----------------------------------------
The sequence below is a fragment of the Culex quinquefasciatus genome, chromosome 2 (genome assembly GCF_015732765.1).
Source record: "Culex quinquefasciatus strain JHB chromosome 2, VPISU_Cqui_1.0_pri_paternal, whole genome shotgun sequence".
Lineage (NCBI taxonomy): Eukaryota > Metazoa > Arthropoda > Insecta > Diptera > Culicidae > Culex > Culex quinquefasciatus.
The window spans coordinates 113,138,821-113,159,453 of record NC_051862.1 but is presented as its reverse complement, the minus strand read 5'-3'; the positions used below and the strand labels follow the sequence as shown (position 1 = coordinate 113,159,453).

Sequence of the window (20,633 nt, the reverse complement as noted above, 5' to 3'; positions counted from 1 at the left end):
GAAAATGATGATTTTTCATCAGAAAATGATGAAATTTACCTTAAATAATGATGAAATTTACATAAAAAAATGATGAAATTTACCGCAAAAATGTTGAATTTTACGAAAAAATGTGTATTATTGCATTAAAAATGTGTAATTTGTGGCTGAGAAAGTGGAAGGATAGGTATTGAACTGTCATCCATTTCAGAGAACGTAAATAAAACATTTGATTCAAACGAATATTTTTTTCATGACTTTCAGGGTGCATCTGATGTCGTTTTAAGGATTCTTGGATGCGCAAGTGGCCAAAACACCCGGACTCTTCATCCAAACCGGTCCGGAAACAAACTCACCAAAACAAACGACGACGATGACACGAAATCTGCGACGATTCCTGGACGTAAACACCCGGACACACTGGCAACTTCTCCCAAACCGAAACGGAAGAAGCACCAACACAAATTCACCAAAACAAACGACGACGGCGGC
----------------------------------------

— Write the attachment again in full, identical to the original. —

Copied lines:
The sequence below is a fragment of the Culex quinquefasciatus genome, chromosome 2 (genome assembly GCF_015732765.1).
Source record: "Culex quinquefasciatus strain JHB chromosome 2, VPISU_Cqui_1.0_pri_paternal, whole genome shotgun sequence".
Lineage (NCBI taxonomy): Eukaryota > Metazoa > Arthropoda > Insecta > Diptera > Culicidae > Culex > Culex quinquefasciatus.
The window spans coordinates 113,138,821-113,159,453 of record NC_051862.1 but is presented as its reverse complement, the minus strand read 5'-3'; the positions used below and the strand labels follow the sequence as shown (position 1 = coordinate 113,159,453).

Sequence of the window (20,633 nt, the reverse complement as noted above, 5' to 3'; positions counted from 1 at the left end):
GAAAATGATGATTTTTCATCAGAAAATGATGAAATTTACCTTAAATAATGATGAAATTTACATAAAAAAATGATGAAATTTACCGCAAAAATGTTGAATTTTACGAAAAAATGTGTATTATTGCATTAAAAATGTGTAATTTGTGGCTGAGAAAGTGGAAGGATAGGTATTGAACTGTCATCCATTTCAGAGAACGTAAATAAAACATTTGATTCAAACGAATATTTTTTTCATGACTTTCAGGGTGCATCTGATGTCGTTTTAAGGATTCTTGGATGCGCAAGTGGCCAAAACACCCGGACTCTTCATCCAAACCGGTCCGGAAACAAACTCACCAAAACAAACGACGACGATGACACGAAATCTGCGACGATTCCTGGACGTAAACACCCGGACACACTGGCAACTTCTCCCAAACCGAAACGGAAGAAGCACCAACACAAATTCACCAAAACAAACGACGACGGCGGC